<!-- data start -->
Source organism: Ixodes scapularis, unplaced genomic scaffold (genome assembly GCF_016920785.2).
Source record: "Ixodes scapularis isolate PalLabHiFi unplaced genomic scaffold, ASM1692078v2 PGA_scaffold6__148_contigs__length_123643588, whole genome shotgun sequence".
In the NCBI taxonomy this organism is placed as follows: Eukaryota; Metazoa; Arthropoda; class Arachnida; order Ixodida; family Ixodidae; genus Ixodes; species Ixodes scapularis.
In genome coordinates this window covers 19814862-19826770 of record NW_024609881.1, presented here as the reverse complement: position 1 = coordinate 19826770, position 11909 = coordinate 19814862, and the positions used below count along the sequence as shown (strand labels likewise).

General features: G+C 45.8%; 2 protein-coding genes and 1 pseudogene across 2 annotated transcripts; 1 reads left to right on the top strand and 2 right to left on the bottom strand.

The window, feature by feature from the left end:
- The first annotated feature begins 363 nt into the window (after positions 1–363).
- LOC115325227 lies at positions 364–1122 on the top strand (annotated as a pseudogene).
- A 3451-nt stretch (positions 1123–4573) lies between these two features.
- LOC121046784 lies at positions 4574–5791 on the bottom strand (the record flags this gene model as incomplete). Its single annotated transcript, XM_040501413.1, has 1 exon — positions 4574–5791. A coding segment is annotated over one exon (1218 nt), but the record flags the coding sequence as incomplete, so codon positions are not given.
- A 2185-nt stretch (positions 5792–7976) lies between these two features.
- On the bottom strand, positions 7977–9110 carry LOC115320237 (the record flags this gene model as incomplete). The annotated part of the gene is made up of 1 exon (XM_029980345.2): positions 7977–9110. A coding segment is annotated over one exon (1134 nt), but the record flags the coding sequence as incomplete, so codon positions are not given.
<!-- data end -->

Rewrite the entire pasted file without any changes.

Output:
Source organism: Ixodes scapularis, unplaced genomic scaffold (genome assembly GCF_016920785.2).
Source record: "Ixodes scapularis isolate PalLabHiFi unplaced genomic scaffold, ASM1692078v2 PGA_scaffold6__148_contigs__length_123643588, whole genome shotgun sequence".
In the NCBI taxonomy this organism is placed as follows: Eukaryota; Metazoa; Arthropoda; class Arachnida; order Ixodida; family Ixodidae; genus Ixodes; species Ixodes scapularis.
In genome coordinates this window covers 19814862-19826770 of record NW_024609881.1, presented here as the reverse complement: position 1 = coordinate 19826770, position 11909 = coordinate 19814862, and the positions used below count along the sequence as shown (strand labels likewise).

General features: G+C 45.8%; 2 protein-coding genes and 1 pseudogene across 2 annotated transcripts; 1 reads left to right on the top strand and 2 right to left on the bottom strand.

The window, feature by feature from the left end:
- The first annotated feature begins 363 nt into the window (after positions 1–363).
- LOC115325227 lies at positions 364–1122 on the top strand (annotated as a pseudogene).
- A 3451-nt stretch (positions 1123–4573) lies between these two features.
- LOC121046784 lies at positions 4574–5791 on the bottom strand (the record flags this gene model as incomplete). Its single annotated transcript, XM_040501413.1, has 1 exon — positions 4574–5791. A coding segment is annotated over one exon (1218 nt), but the record flags the coding sequence as incomplete, so codon positions are not given.
- A 2185-nt stretch (positions 5792–7976) lies between these two features.
- On the bottom strand, positions 7977–9110 carry LOC115320237 (the record flags this gene model as incomplete). The annotated part of the gene is made up of 1 exon (XM_029980345.2): positions 7977–9110. A coding segment is annotated over one exon (1134 nt), but the record flags the coding sequence as incomplete, so codon positions are not given.